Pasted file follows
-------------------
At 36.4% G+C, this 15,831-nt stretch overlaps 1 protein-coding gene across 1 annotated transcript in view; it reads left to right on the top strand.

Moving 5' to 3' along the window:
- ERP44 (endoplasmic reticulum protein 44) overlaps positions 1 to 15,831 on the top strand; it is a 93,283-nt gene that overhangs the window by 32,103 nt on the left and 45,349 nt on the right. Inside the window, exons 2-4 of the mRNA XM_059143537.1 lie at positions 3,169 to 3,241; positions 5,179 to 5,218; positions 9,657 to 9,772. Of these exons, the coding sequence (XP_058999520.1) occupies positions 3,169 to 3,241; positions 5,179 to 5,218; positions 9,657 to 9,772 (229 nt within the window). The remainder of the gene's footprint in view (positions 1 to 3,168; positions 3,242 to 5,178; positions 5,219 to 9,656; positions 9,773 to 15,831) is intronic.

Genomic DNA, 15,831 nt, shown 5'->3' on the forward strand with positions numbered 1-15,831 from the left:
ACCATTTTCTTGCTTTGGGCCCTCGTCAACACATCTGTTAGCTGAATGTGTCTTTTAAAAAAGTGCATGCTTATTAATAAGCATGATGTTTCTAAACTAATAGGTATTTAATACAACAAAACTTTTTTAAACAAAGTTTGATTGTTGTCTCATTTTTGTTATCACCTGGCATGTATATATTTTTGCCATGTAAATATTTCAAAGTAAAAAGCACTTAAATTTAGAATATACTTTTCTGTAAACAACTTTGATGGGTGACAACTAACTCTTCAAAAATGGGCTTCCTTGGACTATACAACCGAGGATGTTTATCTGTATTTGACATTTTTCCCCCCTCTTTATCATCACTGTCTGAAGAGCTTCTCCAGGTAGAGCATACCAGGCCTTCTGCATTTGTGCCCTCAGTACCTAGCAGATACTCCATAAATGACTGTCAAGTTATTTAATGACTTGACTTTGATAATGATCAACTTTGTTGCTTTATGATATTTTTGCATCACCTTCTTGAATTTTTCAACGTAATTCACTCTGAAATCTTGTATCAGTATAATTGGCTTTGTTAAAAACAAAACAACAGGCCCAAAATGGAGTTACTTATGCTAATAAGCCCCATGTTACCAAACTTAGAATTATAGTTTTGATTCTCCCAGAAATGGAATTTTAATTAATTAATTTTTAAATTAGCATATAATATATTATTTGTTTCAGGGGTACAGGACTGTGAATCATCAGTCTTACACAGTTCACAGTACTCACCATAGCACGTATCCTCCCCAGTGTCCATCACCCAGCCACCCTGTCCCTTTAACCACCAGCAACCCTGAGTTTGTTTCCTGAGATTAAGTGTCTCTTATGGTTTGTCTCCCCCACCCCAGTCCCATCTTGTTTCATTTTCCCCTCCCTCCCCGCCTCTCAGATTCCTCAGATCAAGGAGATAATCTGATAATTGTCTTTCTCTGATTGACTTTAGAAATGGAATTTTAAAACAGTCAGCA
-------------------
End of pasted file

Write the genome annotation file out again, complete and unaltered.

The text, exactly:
At 36.4% G+C, this 15,831-nt stretch overlaps 1 protein-coding gene across 1 annotated transcript in view; it reads left to right on the top strand.

Moving 5' to 3' along the window:
- ERP44 (endoplasmic reticulum protein 44) overlaps positions 1 to 15,831 on the top strand; it is a 93,283-nt gene that overhangs the window by 32,103 nt on the left and 45,349 nt on the right. Inside the window, exons 2-4 of the mRNA XM_059143537.1 lie at positions 3,169 to 3,241; positions 5,179 to 5,218; positions 9,657 to 9,772. Of these exons, the coding sequence (XP_058999520.1) occupies positions 3,169 to 3,241; positions 5,179 to 5,218; positions 9,657 to 9,772 (229 nt within the window). The remainder of the gene's footprint in view (positions 1 to 3,168; positions 3,242 to 5,178; positions 5,219 to 9,656; positions 9,773 to 15,831) is intronic.

Genomic DNA, 15,831 nt, shown 5'->3' on the forward strand with positions numbered 1-15,831 from the left:
ACCATTTTCTTGCTTTGGGCCCTCGTCAACACATCTGTTAGCTGAATGTGTCTTTTAAAAAAGTGCATGCTTATTAATAAGCATGATGTTTCTAAACTAATAGGTATTTAATACAACAAAACTTTTTTAAACAAAGTTTGATTGTTGTCTCATTTTTGTTATCACCTGGCATGTATATATTTTTGCCATGTAAATATTTCAAAGTAAAAAGCACTTAAATTTAGAATATACTTTTCTGTAAACAACTTTGATGGGTGACAACTAACTCTTCAAAAATGGGCTTCCTTGGACTATACAACCGAGGATGTTTATCTGTATTTGACATTTTTCCCCCCTCTTTATCATCACTGTCTGAAGAGCTTCTCCAGGTAGAGCATACCAGGCCTTCTGCATTTGTGCCCTCAGTACCTAGCAGATACTCCATAAATGACTGTCAAGTTATTTAATGACTTGACTTTGATAATGATCAACTTTGTTGCTTTATGATATTTTTGCATCACCTTCTTGAATTTTTCAACGTAATTCACTCTGAAATCTTGTATCAGTATAATTGGCTTTGTTAAAAACAAAACAACAGGCCCAAAATGGAGTTACTTATGCTAATAAGCCCCATGTTACCAAACTTAGAATTATAGTTTTGATTCTCCCAGAAATGGAATTTTAATTAATTAATTTTTAAATTAGCATATAATATATTATTTGTTTCAGGGGTACAGGACTGTGAATCATCAGTCTTACACAGTTCACAGTACTCACCATAGCACGTATCCTCCCCAGTGTCCATCACCCAGCCACCCTGTCCCTTTAACCACCAGCAACCCTGAGTTTGTTTCCTGAGATTAAGTGTCTCTTATGGTTTGTCTCCCCCACCCCAGTCCCATCTTGTTTCATTTTCCCCTCCCTCCCCGCCTCTCAGATTCCTCAGATCAAGGAGATAATCTGATAATTGTCTTTCTCTGATTGACTTTAGAAATGGAATTTTAAAACAGTCAGCA